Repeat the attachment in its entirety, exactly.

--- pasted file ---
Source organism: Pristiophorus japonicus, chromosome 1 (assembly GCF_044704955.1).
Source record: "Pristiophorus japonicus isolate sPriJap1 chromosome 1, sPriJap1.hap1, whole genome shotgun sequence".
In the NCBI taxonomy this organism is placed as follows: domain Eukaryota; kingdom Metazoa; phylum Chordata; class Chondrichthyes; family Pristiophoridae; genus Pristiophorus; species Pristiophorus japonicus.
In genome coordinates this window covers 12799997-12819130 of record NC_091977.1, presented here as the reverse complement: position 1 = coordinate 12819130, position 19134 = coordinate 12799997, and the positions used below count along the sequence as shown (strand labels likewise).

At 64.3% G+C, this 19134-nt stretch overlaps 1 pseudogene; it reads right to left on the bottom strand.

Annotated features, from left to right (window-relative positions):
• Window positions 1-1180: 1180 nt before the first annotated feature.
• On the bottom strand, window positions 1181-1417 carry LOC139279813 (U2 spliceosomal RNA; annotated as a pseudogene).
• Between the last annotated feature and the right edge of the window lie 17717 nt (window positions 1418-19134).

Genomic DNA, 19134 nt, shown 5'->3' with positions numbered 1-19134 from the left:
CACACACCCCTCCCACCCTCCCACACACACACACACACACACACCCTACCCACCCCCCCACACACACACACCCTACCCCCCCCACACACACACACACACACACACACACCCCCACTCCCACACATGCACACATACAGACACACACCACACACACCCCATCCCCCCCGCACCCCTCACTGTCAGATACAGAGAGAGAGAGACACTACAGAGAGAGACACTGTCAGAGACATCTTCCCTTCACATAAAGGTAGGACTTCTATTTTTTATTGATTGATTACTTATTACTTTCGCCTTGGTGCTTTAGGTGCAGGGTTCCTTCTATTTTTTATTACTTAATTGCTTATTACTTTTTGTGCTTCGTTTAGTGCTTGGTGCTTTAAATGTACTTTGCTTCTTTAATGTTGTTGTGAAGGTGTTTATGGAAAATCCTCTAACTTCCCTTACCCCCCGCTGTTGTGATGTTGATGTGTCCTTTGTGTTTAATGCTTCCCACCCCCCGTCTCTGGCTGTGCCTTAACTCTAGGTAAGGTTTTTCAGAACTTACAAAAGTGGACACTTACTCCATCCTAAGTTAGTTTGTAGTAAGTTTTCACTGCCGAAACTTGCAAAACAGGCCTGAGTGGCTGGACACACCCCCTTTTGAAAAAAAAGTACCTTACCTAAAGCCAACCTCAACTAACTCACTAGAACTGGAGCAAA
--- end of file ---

Source organism: Pristiophorus japonicus, chromosome 1 (assembly GCF_044704955.1).
Source record: "Pristiophorus japonicus isolate sPriJap1 chromosome 1, sPriJap1.hap1, whole genome shotgun sequence".
In the NCBI taxonomy this organism is placed as follows: domain Eukaryota; kingdom Metazoa; phylum Chordata; class Chondrichthyes; family Pristiophoridae; genus Pristiophorus; species Pristiophorus japonicus.
In genome coordinates this window covers 12799997-12819130 of record NC_091977.1, presented here as the reverse complement: position 1 = coordinate 12819130, position 19134 = coordinate 12799997, and the positions used below count along the sequence as shown (strand labels likewise).

At 64.3% G+C, this 19134-nt stretch overlaps 1 pseudogene; it reads right to left on the bottom strand.

Annotated features, from left to right (window-relative positions):
• Window positions 1-1180: 1180 nt before the first annotated feature.
• On the bottom strand, window positions 1181-1417 carry LOC139279813 (U2 spliceosomal RNA; annotated as a pseudogene).
• Between the last annotated feature and the right edge of the window lie 17717 nt (window positions 1418-19134).

Genomic DNA, 19134 nt, shown 5'->3' with positions numbered 1-19134 from the left:
CACACACCCCTCCCACCCTCCCACACACACACACACACACACACCCTACCCACCCCCCCACACACACACACCCTACCCCCCCCACACACACACACACACACACACACACCCCCACTCCCACACATGCACACATACAGACACACACCACACACACCCCATCCCCCCCGCACCCCTCACTGTCAGATACAGAGAGAGAGAGACACTACAGAGAGAGACACTGTCAGAGACATCTTCCCTTCACATAAAGGTAGGACTTCTATTTTTTATTGATTGATTACTTATTACTTTCGCCTTGGTGCTTTAGGTGCAGGGTTCCTTCTATTTTTTATTACTTAATTGCTTATTACTTTTTGTGCTTCGTTTAGTGCTTGGTGCTTTAAATGTACTTTGCTTCTTTAATGTTGTTGTGAAGGTGTTTATGGAAAATCCTCTAACTTCCCTTACCCCCCGCTGTTGTGATGTTGATGTGTCCTTTGTGTTTAATGCTTCCCACCCCCCGTCTCTGGCTGTGCCTTAACTCTAGGTAAGGTTTTTCAGAACTTACAAAAGTGGACACTTACTCCATCCTAAGTTAGTTTGTAGTAAGTTTTCACTGCCGAAACTTGCAAAACAGGCCTGAGTGGCTGGACACACCCCCTTTTGAAAAAAAAGTACCTTACCTAAAGCCAACCTCAACTAACTCACTAGAACTGGAGCAAA